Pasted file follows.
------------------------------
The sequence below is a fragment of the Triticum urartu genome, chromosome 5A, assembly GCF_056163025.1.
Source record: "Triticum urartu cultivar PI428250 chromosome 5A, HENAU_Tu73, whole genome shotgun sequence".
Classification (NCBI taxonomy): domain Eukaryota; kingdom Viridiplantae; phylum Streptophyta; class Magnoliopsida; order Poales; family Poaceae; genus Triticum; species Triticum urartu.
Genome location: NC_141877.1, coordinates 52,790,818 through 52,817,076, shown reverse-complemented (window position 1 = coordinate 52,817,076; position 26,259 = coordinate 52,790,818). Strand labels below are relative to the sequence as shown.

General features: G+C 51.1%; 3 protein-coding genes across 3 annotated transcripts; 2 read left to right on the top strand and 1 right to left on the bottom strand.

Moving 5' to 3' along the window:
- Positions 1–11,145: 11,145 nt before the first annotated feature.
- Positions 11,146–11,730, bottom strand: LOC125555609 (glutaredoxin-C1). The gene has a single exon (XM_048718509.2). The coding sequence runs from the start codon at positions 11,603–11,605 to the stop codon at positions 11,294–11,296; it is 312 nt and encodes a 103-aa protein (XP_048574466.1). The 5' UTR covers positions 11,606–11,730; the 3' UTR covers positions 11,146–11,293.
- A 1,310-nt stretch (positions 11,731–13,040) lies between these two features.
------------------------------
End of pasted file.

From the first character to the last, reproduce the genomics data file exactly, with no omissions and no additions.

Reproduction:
The sequence below is a fragment of the Triticum urartu genome, chromosome 5A, assembly GCF_056163025.1.
Source record: "Triticum urartu cultivar PI428250 chromosome 5A, HENAU_Tu73, whole genome shotgun sequence".
Classification (NCBI taxonomy): domain Eukaryota; kingdom Viridiplantae; phylum Streptophyta; class Magnoliopsida; order Poales; family Poaceae; genus Triticum; species Triticum urartu.
Genome location: NC_141877.1, coordinates 52,790,818 through 52,817,076, shown reverse-complemented (window position 1 = coordinate 52,817,076; position 26,259 = coordinate 52,790,818). Strand labels below are relative to the sequence as shown.

General features: G+C 51.1%; 3 protein-coding genes across 3 annotated transcripts; 2 read left to right on the top strand and 1 right to left on the bottom strand.

Moving 5' to 3' along the window:
- Positions 1–11,145: 11,145 nt before the first annotated feature.
- Positions 11,146–11,730, bottom strand: LOC125555609 (glutaredoxin-C1). The gene has a single exon (XM_048718509.2). The coding sequence runs from the start codon at positions 11,603–11,605 to the stop codon at positions 11,294–11,296; it is 312 nt and encodes a 103-aa protein (XP_048574466.1). The 5' UTR covers positions 11,606–11,730; the 3' UTR covers positions 11,146–11,293.
- A 1,310-nt stretch (positions 11,731–13,040) lies between these two features.